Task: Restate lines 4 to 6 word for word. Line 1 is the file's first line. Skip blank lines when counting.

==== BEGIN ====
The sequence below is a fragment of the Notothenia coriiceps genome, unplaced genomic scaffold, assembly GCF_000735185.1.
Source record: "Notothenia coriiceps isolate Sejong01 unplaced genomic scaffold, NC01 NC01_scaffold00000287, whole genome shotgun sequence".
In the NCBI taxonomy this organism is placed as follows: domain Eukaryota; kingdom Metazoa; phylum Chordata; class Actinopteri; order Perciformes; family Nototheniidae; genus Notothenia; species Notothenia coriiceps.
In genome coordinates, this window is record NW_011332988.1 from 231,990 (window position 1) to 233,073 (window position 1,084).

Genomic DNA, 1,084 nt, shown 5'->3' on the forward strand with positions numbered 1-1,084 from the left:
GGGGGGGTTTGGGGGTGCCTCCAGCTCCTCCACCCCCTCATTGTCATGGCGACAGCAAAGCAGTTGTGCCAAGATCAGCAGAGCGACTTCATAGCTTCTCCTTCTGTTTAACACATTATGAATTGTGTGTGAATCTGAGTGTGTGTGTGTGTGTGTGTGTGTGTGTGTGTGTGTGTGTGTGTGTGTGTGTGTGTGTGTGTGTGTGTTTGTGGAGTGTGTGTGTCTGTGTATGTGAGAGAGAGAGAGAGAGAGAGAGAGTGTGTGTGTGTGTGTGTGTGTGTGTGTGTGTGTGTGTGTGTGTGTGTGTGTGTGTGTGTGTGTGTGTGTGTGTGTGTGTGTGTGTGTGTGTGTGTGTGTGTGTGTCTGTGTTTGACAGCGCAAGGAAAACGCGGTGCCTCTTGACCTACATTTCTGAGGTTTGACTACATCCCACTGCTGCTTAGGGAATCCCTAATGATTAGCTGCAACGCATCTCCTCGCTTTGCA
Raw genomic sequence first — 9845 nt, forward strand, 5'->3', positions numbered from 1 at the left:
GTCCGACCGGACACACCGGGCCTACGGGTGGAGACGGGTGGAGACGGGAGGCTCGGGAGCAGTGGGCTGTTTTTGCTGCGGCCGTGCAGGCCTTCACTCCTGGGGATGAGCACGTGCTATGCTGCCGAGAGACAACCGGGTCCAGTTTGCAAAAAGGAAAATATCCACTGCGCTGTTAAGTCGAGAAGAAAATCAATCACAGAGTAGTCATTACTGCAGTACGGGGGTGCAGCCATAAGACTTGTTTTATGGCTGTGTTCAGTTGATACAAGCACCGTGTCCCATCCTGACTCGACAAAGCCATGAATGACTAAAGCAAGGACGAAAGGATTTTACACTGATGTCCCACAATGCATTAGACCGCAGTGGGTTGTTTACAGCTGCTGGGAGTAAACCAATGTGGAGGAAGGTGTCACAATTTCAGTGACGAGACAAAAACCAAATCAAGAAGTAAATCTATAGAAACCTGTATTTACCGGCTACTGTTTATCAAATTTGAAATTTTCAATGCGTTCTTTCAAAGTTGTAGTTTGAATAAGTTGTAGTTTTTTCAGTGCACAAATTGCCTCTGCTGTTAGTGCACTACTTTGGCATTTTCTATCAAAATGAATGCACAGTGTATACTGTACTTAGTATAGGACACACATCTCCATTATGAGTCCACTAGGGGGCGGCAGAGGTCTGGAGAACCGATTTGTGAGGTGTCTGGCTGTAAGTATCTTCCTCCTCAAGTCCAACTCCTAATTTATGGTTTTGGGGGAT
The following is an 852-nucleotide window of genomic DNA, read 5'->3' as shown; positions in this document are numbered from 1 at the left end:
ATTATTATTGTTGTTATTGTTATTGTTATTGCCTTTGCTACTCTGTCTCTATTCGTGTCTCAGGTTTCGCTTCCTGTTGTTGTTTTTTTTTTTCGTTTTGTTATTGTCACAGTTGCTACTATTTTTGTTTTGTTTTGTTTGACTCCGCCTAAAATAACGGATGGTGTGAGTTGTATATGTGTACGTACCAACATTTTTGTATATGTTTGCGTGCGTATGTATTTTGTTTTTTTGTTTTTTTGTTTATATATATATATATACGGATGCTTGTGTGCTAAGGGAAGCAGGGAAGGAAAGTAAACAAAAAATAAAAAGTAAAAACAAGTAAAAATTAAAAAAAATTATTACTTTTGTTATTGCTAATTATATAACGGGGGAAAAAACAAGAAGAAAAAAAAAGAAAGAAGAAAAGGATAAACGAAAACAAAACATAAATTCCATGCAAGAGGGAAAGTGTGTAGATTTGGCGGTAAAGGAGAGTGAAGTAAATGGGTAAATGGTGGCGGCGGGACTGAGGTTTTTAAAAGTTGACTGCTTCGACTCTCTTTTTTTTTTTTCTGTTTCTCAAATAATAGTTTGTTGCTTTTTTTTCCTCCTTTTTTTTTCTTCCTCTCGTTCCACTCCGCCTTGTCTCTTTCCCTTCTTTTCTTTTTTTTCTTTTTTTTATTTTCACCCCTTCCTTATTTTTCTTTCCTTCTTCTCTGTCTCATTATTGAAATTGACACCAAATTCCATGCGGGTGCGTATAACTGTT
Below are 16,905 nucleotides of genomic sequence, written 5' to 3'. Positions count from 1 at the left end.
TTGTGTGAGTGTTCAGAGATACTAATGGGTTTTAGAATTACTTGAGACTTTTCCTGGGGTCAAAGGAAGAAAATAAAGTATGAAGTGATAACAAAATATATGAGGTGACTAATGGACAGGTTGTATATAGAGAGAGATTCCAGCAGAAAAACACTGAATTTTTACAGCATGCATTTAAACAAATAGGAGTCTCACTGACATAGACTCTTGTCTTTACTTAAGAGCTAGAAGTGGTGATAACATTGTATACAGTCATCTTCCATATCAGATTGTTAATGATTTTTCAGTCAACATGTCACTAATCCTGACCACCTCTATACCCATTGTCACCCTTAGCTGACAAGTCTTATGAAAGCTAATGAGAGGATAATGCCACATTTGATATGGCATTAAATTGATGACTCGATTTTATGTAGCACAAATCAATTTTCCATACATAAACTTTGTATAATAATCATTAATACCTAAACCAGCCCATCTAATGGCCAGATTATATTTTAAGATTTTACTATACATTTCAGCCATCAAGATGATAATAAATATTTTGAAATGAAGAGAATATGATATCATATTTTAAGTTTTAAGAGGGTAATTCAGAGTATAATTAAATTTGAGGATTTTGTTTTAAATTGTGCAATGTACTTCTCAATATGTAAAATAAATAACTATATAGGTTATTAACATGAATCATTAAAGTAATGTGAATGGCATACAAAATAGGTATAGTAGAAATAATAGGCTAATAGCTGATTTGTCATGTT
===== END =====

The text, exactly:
In genome coordinates, this window is record NW_011332988.1 from 231,990 (window position 1) to 233,073 (window position 1,084).

Genomic DNA, 1,084 nt, shown 5'->3' on the forward strand with positions numbered 1-1,084 from the left:
GGGGGGGTTTGGGGGTGCCTCCAGCTCCTCCACCCCCTCATTGTCATGGCGACAGCAAAGCAGTTGTGCCAAGATCAGCAGAGCGACTTCATAGCTTCTCCTTCTGTTTAACACATTATGAATTGTGTGTGAATCTGAGTGTGTGTGTGTGTGTGTGTGTGTGTGTGTGTGTGTGTGTGTGTGTGTGTGTGTGTGTGTGTGTGTGTTTGTGGAGTGTGTGTGTCTGTGTATGTGAGAGAGAGAGAGAGAGAGAGAGAGTGTGTGTGTGTGTGTGTGTGTGTGTGTGTGTGTGTGTGTGTGTGTGTGTGTGTGTGTGTGTGTGTGTGTGTGTGTGTGTGTGTGTGTGTGTGTGTGTGTGTGTGTCTGTGTTTGACAGCGCAAGGAAAACGCGGTGCCTCTTGACCTACATTTCTGAGGTTTGACTACATCCCACTGCTGCTTAGGGAATCCCTAATGATTAGCTGCAACGCATCTCCTCGCTTTGCA